# open apps
Mod4 t :Exec konsole
Mod4 k :Exec konqueror
Mod4 z :Exec fbrun
Mod4 e :Exec emacs
Mod4 f :Exec firefox 
Mod4 x :Exec urxvt
Mod4 d :Exec dolphin
Mod4 q :Exec xscreensaver-command -activate
Mod4 3 :Exec ksnapshot

Between these shortcuts and an open terminal, I have little use for a mouse during most of my workday, so there's no wasted time switching from one controller to another. And because Fluxbox stays well out of the way, there's little distraction.

Why you should use Fluxbox

Fluxbox is very light on system resources, yet it has vital features to make your user experience easy, blazingly efficient, and unduly fast. It's simple to customize, and it allows you to define your own workflow. You don't have to use Fluxbox's panels, because there are other excellent panels out there. You can even middle-click and drag two separate application windows into one another so that they become one window, each in its own tab.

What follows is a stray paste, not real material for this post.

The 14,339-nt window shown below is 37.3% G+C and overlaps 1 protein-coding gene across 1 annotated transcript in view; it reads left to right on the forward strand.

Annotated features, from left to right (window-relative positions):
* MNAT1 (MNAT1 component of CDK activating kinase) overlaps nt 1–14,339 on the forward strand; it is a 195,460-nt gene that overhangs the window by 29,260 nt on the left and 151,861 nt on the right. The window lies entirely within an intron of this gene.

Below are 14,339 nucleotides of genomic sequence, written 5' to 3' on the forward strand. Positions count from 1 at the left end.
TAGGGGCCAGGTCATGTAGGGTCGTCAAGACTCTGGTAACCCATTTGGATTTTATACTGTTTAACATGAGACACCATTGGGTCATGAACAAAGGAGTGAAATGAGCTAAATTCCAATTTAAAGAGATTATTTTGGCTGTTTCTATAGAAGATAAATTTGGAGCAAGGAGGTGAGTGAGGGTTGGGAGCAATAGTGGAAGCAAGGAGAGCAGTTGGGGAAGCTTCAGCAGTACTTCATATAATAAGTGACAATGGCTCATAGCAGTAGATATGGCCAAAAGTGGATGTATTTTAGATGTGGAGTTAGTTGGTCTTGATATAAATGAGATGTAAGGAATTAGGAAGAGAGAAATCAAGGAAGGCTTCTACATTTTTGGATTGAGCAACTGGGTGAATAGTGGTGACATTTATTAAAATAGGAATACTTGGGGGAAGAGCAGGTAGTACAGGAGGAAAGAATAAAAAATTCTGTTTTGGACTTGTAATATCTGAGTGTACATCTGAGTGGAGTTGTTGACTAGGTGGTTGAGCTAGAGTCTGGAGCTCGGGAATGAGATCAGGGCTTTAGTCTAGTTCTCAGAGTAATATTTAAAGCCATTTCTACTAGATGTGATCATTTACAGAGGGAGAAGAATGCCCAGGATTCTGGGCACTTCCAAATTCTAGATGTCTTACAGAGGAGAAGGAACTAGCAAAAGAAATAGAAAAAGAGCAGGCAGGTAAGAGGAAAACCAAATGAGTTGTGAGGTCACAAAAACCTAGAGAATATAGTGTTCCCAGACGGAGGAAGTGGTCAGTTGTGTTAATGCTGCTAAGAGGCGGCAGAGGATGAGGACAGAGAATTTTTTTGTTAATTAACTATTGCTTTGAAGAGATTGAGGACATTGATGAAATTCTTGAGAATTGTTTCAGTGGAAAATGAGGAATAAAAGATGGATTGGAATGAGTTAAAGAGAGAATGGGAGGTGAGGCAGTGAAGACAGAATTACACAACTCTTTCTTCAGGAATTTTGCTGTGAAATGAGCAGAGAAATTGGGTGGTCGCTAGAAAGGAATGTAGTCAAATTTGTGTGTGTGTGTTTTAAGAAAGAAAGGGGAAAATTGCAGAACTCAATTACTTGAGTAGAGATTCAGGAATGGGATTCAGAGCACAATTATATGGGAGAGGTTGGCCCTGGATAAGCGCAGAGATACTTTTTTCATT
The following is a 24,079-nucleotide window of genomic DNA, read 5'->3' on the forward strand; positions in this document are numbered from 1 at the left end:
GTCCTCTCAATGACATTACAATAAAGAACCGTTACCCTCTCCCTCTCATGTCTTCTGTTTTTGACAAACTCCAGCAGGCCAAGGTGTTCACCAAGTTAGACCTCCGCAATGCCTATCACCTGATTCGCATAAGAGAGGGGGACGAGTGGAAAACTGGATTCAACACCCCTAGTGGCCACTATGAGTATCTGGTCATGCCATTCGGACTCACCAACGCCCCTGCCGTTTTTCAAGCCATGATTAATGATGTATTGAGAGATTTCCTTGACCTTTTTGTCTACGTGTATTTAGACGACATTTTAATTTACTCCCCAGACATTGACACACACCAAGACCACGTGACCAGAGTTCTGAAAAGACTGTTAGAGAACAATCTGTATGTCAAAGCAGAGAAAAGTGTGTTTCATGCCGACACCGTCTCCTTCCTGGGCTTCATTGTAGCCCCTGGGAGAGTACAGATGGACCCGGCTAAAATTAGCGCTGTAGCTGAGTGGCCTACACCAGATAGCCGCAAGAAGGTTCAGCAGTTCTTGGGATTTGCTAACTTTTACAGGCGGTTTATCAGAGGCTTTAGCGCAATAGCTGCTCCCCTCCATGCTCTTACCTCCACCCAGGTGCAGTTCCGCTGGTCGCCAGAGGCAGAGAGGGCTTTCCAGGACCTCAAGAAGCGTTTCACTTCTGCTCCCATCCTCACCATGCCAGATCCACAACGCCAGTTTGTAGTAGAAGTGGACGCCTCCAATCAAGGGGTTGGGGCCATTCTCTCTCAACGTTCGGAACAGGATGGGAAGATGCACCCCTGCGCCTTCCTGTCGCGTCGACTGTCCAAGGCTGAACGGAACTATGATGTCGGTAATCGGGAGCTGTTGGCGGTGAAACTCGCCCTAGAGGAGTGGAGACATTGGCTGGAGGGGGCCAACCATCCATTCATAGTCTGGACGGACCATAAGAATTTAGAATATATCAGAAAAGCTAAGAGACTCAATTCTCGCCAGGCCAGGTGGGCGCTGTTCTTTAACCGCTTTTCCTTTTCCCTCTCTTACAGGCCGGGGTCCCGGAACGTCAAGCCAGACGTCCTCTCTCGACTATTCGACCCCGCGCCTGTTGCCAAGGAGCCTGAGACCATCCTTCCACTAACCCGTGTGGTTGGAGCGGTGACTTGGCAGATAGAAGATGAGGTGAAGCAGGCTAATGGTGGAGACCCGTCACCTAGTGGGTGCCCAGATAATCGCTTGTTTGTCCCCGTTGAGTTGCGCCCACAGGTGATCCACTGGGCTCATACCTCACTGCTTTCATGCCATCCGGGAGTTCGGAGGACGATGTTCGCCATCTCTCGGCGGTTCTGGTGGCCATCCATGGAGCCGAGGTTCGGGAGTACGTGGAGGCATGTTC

The possibilities are endless, so try the steady simplicity that is Fluxbox on your Linux box today!

What to read next

Pekwm: A lightweight Linux desktop

This article is part of a special series of 24 days of Linux desktops. If you're a minimalist who finds traditional desktops get in your way, try the Pekwm Linux desktop.

Seth Kenlon
Seth Kenlon is a UNIX geek, free culture advocate, independent multimedia artist, and D&D nerd. He has worked in the film and computing industry, often at the same time.